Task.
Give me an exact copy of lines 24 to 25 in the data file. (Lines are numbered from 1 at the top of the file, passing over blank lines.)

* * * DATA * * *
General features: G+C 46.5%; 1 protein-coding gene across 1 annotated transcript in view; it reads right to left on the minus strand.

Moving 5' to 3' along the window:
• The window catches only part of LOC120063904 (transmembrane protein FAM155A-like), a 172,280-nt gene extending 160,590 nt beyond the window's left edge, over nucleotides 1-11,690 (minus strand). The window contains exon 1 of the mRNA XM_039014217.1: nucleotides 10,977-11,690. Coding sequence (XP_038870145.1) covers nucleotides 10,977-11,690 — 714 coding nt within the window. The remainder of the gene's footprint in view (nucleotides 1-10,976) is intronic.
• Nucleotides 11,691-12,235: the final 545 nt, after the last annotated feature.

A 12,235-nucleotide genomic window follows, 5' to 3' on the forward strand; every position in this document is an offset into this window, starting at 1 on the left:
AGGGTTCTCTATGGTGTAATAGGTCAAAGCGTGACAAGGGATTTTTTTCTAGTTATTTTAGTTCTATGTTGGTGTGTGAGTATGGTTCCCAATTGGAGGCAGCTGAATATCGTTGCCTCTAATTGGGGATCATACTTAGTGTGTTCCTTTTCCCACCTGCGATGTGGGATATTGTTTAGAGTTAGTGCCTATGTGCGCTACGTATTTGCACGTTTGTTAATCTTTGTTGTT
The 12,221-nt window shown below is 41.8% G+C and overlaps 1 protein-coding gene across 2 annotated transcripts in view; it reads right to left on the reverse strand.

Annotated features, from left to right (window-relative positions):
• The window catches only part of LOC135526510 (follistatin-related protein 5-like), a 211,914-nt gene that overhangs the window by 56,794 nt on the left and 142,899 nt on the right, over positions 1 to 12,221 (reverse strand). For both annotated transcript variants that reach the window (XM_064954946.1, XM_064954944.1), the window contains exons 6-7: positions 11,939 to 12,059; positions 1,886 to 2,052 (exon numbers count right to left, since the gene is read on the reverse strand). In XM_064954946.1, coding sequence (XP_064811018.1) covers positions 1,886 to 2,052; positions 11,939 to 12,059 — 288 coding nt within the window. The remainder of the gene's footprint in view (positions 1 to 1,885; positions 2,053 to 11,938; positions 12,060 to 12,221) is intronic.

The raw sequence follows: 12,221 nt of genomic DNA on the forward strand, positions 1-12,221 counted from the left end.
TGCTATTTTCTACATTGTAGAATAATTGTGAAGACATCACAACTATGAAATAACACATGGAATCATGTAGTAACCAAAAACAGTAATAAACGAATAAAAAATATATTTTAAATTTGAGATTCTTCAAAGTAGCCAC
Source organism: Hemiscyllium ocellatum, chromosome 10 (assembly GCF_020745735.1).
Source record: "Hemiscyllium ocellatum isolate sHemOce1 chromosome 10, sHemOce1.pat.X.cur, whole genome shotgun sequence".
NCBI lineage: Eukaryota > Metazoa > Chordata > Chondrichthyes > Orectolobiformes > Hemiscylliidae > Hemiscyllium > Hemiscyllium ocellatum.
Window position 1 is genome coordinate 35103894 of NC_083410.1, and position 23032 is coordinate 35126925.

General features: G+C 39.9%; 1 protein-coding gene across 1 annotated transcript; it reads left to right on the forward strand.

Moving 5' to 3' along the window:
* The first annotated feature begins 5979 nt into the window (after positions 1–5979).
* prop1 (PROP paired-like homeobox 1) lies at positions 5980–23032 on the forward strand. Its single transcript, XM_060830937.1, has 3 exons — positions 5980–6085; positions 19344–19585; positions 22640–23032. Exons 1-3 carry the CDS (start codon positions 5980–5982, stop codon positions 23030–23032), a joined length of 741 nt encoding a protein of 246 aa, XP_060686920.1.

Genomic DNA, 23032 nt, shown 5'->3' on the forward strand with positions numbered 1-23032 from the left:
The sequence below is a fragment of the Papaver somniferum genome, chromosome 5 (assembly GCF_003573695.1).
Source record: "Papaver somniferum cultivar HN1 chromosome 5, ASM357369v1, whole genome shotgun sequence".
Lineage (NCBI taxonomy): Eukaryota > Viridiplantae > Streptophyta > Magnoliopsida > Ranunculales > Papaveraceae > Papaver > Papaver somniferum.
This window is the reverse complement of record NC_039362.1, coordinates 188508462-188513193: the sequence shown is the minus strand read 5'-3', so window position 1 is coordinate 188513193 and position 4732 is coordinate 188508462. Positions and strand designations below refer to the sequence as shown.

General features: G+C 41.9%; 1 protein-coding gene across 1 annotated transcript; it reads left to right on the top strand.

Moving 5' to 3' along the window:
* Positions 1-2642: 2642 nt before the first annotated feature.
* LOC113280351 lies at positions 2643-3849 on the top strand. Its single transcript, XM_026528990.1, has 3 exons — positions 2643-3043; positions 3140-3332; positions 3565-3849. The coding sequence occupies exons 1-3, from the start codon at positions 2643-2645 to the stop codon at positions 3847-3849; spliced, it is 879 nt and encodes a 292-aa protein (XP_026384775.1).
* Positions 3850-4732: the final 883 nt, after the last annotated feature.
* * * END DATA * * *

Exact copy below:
This window is the reverse complement of record NC_039362.1, coordinates 188508462-188513193: the sequence shown is the minus strand read 5'-3', so window position 1 is coordinate 188513193 and position 4732 is coordinate 188508462. Positions and strand designations below refer to the sequence as shown.

General features: G+C 41.9%; 1 protein-coding gene across 1 annotated transcript; it reads left to right on the top strand.